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Lee CSCE 314 TAMU 1 CSCE 314 Programming Languages Haskell: The Module System Dr. Hyunyoung Lee.

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Presentation on theme: "Lee CSCE 314 TAMU 1 CSCE 314 Programming Languages Haskell: The Module System Dr. Hyunyoung Lee."— Presentation transcript:

1 Lee CSCE 314 TAMU 1 CSCE 314 Programming Languages Haskell: The Module System Dr. Hyunyoung Lee

2 Lee CSCE 314 TAMU 2 A Haskell program consists of a collection of modules. The purposes of using a module are: 1.To control namespaces. 2.To create abstract data types. A module contains various declarations: First, import declarations, and then, data and type declarations, class and instance declarations, type signatures, function definitions, and so on (in any order) Module names must begin with an uppercase letter One module per file Modules

3 Lee CSCE 314 TAMU 3 Example of a Module module Tree ( Tree(Leaf,Branch), fringe ) where data Tree a = Leaf a | Branch (Tree a) (Tree a) fringe :: Tree a -> [a] fringe (Leaf x) = [x] fringe (Branch left right) = fringe left ++ fringe right  A module declaration begins with the keyword module  The module name may be the same as that of the type  Same indentation rules as with other declarations apply  The type name and its constructors need be grouped together, as in Tree(Leaf,Branch) ; short-hand possible, Tree(..)  Now, the Tree module may be imported: module Main (main) where import Tree ( Tree(Leaf,Branch), fringe ) main = print (fringe (Branch (Leaf 1) (Leaf 2))) export list import list: omitting it will cause all entities exported from Tree to be imported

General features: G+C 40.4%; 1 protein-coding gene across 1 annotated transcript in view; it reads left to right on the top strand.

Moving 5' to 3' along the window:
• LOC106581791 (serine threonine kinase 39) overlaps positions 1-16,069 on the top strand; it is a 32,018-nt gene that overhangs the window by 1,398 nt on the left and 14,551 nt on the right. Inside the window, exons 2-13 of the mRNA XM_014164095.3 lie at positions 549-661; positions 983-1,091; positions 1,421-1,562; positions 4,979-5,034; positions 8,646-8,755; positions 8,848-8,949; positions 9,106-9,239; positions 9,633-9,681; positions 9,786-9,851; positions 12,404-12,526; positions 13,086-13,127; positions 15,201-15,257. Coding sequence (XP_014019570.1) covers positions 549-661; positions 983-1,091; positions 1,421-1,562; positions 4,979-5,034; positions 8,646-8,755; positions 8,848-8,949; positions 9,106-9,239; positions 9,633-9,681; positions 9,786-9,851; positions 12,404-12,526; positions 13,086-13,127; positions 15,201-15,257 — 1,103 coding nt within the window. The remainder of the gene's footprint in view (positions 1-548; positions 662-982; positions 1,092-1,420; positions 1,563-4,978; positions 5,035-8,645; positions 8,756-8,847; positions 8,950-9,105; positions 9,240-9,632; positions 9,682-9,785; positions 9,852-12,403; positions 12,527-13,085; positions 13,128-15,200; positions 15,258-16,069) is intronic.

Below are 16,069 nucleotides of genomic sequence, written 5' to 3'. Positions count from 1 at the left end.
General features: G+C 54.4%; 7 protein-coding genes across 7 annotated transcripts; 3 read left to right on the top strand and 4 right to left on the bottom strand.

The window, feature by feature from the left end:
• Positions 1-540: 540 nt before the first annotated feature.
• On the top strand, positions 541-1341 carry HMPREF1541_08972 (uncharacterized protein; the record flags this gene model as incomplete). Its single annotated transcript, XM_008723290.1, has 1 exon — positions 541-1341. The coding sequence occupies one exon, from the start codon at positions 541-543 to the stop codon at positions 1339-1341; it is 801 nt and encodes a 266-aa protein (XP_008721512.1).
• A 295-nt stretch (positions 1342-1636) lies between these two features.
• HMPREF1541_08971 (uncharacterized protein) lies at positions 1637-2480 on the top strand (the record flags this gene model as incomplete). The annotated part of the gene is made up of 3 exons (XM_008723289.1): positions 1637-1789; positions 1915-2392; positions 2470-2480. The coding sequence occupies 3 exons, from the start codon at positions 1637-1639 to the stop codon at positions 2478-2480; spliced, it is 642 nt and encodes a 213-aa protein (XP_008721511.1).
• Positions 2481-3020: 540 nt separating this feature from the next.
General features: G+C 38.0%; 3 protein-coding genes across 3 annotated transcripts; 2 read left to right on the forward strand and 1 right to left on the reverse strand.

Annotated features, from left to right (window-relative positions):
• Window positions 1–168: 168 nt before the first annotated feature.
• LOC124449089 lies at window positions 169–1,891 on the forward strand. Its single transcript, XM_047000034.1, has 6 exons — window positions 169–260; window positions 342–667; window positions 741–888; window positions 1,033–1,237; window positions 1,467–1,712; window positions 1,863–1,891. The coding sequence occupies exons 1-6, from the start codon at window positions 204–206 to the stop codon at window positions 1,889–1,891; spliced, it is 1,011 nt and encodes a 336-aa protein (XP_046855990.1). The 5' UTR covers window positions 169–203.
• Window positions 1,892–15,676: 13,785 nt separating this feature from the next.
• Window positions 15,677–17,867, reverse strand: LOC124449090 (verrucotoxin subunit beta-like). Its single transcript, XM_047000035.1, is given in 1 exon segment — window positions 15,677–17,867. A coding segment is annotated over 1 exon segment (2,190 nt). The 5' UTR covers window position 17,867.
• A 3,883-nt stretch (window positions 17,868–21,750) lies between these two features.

4 Lee CSCE 314 TAMU 4 Qualified Names module Fringe(fringe) where import Tree(Tree(..)) fringe : : Tree a -> [a] -- A different definition of fringe fringe (Leaf x) = [x] fri nge (Branch x y) = fringe x module Main (main) where import Tree ( Tree(Leaf,Branch), fringe ) import qualified Fringe ( fringe ) main = do print (fringe (Branch (Leaf 1) (Leaf 2))) print (Fringe.fringe (Branch (Leaf 1) (Leaf 2)))  Qualifiers are used to resolve conflicts between different entities with the same name imported names are prefixed by the name of the module imported

5 Lee CSCE 314 TAMU 5 Entities can be hidden in the import declaration. For example, the following explicit import of the Prelude: import Prelude hiding (length, sum) will not import length and sum from the Standard Prelude. Entities can be renamed with as. Used to shorten long names: import AnExtremelyLongModuleName as A myFun n = A.foo n or to easily adapt to a change in module name without changing all qualifiers (the following is possible if there are no name conflicts): import Module1 as M import Module2 as M More Features

6 Lee CSCE 314 TAMU 6 Modules are Haskell’s mechanism to build abstract data types (ADTs). For example, a suitable ADT for the Tree type might include the following operations: A module supporting this is: Abstract Data Types data Tree a -- just the type name leaf :: a - > Tree a branch :: Tree a - > Tree a - > Tree a cell :: Tree a - > a left, right :: Tree a - > Tree a isLeaf :: Tree a -> Bool module TreeADT (Tree, leaf, branch, cell, left, right, isLeaf) where data Tree a = Leaf a | Branch (Tree a) (Tree a) leaf = Leaf branch = Branch cell (Leaf a) = a left (Branch l r) = l right (Branch l r) = r isLeaf (Leaf _) = True isLeaf _ = False Leaf and Branch are not exported – information hiding (at a later time the representation type could be changed without affecting users of the type)

7 Lee CSCE 314 TAMU 7 Another Example ADT - Stack module Stack ( StkType, push, pop, top, empty ) where data StkType a = EmptyStk | Stk a (StkType a) push x s = Stk x s pop (Stk _ s) = s top (Stk x _) = x empty = EmptyStk module Stack ( StkType, push, pop, top, empty ) where newtype StkType a = Stk [a] push x (Stk xs) = Stk (x:xs) pop (Stk (_:xs)) = Stk xs top (Stk (x:_)) = x empty = Stk [] module Main where import Stack myFun = push 3. push 4. pop. empty


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